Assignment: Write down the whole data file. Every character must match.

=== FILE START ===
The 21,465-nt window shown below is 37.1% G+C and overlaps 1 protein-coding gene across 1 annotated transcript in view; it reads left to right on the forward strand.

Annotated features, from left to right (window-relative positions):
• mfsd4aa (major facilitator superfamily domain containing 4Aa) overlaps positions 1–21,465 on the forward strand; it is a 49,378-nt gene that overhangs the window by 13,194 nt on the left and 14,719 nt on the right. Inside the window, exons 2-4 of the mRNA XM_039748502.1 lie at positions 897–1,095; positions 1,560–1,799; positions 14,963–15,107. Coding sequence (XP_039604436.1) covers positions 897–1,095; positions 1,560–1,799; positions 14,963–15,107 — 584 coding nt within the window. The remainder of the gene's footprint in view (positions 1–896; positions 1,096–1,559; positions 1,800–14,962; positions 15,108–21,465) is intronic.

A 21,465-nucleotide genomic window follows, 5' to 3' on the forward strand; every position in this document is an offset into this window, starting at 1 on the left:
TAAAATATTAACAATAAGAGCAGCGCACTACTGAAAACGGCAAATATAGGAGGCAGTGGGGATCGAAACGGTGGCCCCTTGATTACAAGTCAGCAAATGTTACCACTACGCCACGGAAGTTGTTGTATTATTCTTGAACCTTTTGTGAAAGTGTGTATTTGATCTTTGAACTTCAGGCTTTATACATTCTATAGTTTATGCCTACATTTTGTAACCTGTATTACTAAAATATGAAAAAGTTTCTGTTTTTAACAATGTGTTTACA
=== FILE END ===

The 21,465-nt window shown below is 37.1% G+C and overlaps 1 protein-coding gene across 1 annotated transcript in view; it reads left to right on the forward strand.

Annotated features, from left to right (window-relative positions):
• mfsd4aa (major facilitator superfamily domain containing 4Aa) overlaps positions 1–21,465 on the forward strand; it is a 49,378-nt gene that overhangs the window by 13,194 nt on the left and 14,719 nt on the right. Inside the window, exons 2-4 of the mRNA XM_039748502.1 lie at positions 897–1,095; positions 1,560–1,799; positions 14,963–15,107. Coding sequence (XP_039604436.1) covers positions 897–1,095; positions 1,560–1,799; positions 14,963–15,107 — 584 coding nt within the window. The remainder of the gene's footprint in view (positions 1–896; positions 1,096–1,559; positions 1,800–14,962; positions 15,108–21,465) is intronic.

A 21,465-nucleotide genomic window follows, 5' to 3' on the forward strand; every position in this document is an offset into this window, starting at 1 on the left:
TAAAATATTAACAATAAGAGCAGCGCACTACTGAAAACGGCAAATATAGGAGGCAGTGGGGATCGAAACGGTGGCCCCTTGATTACAAGTCAGCAAATGTTACCACTACGCCACGGAAGTTGTTGTATTATTCTTGAACCTTTTGTGAAAGTGTGTATTTGATCTTTGAACTTCAGGCTTTATACATTCTATAGTTTATGCCTACATTTTGTAACCTGTATTACTAAAATATGAAAAAGTTTCTGTTTTTAACAATGTGTTTACA